Sheasani Kirtzono -- a different view

First to give credit where credit is due -- most important just after Purim, for Esther is the one who illustrates kol haomer davar beshem omro mevi geula laolam -- I have to say that this thought came tome when my husband told me about Brooklyn Wolf's posting that you can read at
That poster is actually mild compared to some of the books that mean their advice seriously. See It's subtitled: The Jewish Woman's Guide to Happiness in Marriage. For another example kept current in print, read Rabbi Miller's "Ten Commandments of Marriage" reprinted each year in the Chosson Kallah Guide (completely unaffiliated with Kallah Magazine). Yes, truth is more extreme than fictional parodies. I have quoted from such seriously intended sources in my now lost WordPress blog.
But that is not the point of this post.
The though that occurred to me was the sheasani kirtzono could serve as a very positive idea. In a world in which women are always looking at their physical attributes to find flaws and then seek to correct them through artificial means, expressing acceptance of what one is by nature is a radical notion. Rather than seeking the solutions of Botox or what touts itself as Better than Botox or collagen injections or various other procedures in pursuit of greater beauty, women can declare, "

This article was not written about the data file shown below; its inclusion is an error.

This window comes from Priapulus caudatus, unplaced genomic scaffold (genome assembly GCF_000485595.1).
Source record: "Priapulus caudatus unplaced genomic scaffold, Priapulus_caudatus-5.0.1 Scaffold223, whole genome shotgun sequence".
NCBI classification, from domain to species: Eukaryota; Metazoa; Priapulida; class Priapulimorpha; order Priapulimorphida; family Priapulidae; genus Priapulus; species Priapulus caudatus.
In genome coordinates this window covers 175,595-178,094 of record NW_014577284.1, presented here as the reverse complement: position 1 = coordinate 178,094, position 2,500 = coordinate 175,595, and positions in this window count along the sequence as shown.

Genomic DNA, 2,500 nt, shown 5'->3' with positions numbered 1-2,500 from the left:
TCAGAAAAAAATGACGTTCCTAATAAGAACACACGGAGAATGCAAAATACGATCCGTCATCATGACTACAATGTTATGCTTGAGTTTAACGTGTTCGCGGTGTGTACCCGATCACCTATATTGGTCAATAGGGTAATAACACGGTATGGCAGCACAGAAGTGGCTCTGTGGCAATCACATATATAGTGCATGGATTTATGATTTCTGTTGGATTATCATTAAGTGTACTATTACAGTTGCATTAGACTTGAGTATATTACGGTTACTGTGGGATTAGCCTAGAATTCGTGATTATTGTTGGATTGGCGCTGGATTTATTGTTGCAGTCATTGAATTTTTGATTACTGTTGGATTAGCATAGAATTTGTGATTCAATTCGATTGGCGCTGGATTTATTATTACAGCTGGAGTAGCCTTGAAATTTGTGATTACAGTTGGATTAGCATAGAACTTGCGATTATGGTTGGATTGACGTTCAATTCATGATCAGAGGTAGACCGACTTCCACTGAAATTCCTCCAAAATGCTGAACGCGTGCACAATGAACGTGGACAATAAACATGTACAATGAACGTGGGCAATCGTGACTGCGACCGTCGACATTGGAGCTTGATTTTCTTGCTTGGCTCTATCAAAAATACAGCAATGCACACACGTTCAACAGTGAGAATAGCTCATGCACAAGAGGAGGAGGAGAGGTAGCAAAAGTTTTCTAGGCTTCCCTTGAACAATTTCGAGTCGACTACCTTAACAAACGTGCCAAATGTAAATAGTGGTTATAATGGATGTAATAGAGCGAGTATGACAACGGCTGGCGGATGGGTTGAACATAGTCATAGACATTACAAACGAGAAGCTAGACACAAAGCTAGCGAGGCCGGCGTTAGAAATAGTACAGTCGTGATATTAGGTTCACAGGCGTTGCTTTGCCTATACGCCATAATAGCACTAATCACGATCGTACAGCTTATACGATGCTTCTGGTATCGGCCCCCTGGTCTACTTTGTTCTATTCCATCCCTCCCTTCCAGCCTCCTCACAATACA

sheasani kirtzono; Hashem made me according to His will, and so why should I tamper with a Divine masterpiece?" The look of supermodel perfection is not the ratzon Hashem. Even the women you see in magazine pictures do not look quite as perfect in real life without professional hairstyling, makeup application, airbrushing, wind, and lighting effects .
Sheasani kirtzono could be a new feminist rallying cry to refuse the dictatorship of the fashion and beauty industry and now the plastic surgery industry and gladly accept ourselves as we are -- laughlines and all.


Chaim B. said…
What do you make of the fact that this bracha of she'asani k'retzoni is not mentioned anywhere in the gemara (all the others are)?
Josh M. said…
Interesting pshat.

Ha-nosein la-ya'eif ko'ach is also not mentioned in the gemara, although the Bach (cited in AhS 46:7) suggests that perhaps it was present in a variant girsa.

Be that as it may, she-asani kol tzorki is still probably the bracha of the most recent vintage.
Ariella said…
I would guess that the bracha was added some time later when someone realized that women could not say the shelo asani isha, obviously, and may wish to not feel they have fewer brachos in the siddur. There were techinos composed by and for women specifically. Perhaps they had been said in place of the standard siddur tefillos, but when women wanted to daven what was standard, there was an accommodation made for them. But the female perspective and experience was not usually considered in standardizing davening. For example, Tefilla Zaka, which has been incorporated into the Yom Kippur Machzor -- obviously was composed by and for men. ArtScroll attempts to set off the gender specific parts so that women would not end up berating themselves for looking at women and such.

However, if I wre being flippant, I would say that the later composition of the bracha proves my point. As cosmetic and other artificial uses came into existence, the need for such affirmaiton became manifest. ;-)

Popular Posts